All of that information can be very important when you apply for licensing because the boards do require that now. Sometimes we even have to get certified documents, and if we have to get certified documents we have to know what court system we have to contact to get that documentation.

 

All providers should keep track of their previous and current malpractice insurance carriers. There are certain states that do require lists of all previous and current carriers with policy numbers and dates of coverage. Again, an Excel spreadsheet or even a Word document is an excellent way to keep track of that information – you can just update it as you go.

 

If there are any arrests, investigations, or board actions, you need to be sure to keep any relevant documentation such as arrest reports, official letters. You’ll likely have to disclose this information probably for the remainder of your career on any licensing application. If you had an attorney, you need to keep that information, any court documents, keep that. You’ll need to write an explanation from your point-of-view, and keep that in the same file. You can scan this information and put in on a thumb drive, or keep a paper file. Either way, it’s very important to keep all that information with the dates, the initial incidents, and the final disposition of the case.

 

You need copies of all of your relevant information for licensing, and that includes things such as

 

  • Driver’s license
  • Social security card
  • Visa and/or immigration documents
  • Birth certificate or passport
  • Your medical diploma
  • Post graduate certificates
  • Board certificates.

 

There are sometimes other specific documentation that can vary state-by-state, but those are the most commonly requested documents.

 

You need to know what licensing exam you took. Every physician will have taken some type of national licensing exam, and that could have been the USMLE, NBME, Comlex, NBOME, Flex, or possibly a state exam. You need to know which exam you took, the dates of any steps for each exam – such as the USMLE which has 3 steps, you need to know the date that each step was taken – if you passed, how many attempts did it take to pass, and possibly even the location that you took that exam. So, those are some of the things that are very important to keep track of for all physicians and providers.

 

H: That’s very helpful information, very practical guidance there. Thank you. So there’s been a lot of news recently regarding the new physician compact. Can a provider apply for state licensure using the compact?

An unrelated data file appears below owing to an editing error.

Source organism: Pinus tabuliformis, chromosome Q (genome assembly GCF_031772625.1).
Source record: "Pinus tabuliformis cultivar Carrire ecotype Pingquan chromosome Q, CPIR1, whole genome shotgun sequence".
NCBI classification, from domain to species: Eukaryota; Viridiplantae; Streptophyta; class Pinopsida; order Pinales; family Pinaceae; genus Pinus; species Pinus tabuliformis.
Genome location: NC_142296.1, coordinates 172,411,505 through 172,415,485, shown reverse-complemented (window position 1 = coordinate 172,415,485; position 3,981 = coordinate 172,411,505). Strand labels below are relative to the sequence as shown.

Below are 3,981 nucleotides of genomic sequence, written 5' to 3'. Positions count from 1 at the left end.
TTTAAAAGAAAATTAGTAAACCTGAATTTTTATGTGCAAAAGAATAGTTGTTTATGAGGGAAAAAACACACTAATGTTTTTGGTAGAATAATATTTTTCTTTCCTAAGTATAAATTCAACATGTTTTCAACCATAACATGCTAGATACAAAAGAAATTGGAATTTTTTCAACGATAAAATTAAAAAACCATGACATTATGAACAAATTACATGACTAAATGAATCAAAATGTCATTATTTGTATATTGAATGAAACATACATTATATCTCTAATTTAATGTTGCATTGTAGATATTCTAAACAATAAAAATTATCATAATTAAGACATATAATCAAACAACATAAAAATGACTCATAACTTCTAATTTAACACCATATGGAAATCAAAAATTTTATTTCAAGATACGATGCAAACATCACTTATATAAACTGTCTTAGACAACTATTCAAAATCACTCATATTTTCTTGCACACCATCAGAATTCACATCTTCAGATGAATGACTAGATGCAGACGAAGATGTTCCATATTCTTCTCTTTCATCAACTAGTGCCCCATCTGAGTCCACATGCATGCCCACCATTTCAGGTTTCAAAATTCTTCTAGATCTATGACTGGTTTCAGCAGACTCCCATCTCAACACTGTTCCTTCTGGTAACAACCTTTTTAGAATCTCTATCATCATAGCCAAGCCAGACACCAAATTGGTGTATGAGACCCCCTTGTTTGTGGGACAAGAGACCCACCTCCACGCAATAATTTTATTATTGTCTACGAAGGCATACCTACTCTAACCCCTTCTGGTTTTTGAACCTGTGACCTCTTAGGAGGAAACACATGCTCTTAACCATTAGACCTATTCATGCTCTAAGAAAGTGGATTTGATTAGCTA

A: Not currently. The compact is still currently in the works. They do have a target date of January of 2017 for qualified physicians who are going to be able to apply at that time. They have not formally said that January is going to be the start, but that is their target date. (Update 5/10/19: the Interstate Medical Licensure Compact is now available for physician licensing in 29 states.)

 

There are currently 18 states that are in the compact, and those include: Montana, Wyoming, Idaho, Nevada, Utah, Colorado, Arizona, Kansas, South Dakota, Minnesota, Iowa, Wisconsin, Illinois, Mississippi, Alabama, West Virginia, Pennsylvania, and New Hampshire.

 

Physicians must be well-qualified – already possessing a full and unrestricted license in one of the states that I just mentioned, which would be considered a compact state.

 

To get an IMLC license, you have to have:

 

  • Board certification
  • No discipline on any state medical license
  • No discipline related to any controlled substances
  • You cannot be under investigation by any licensing or law enforcement agencies
  • You must have passed the USMLE or Comlex within 3 attempts
  • Successfully completed your post graduate training program

 

So, if for some reason you don’t meet those requirements, you can still apply for licensure through any of those states through their regular process. The compact is just going to be an expedited process for those highly qualified physicians. Currently, they are setting up all of the fees, the documentation, and the paperwork, and hopefully we’ll have an update on that in January to give to people on their progress.

 

H: That’s a very exciting development. So, in other words stay tuned and check back, correct?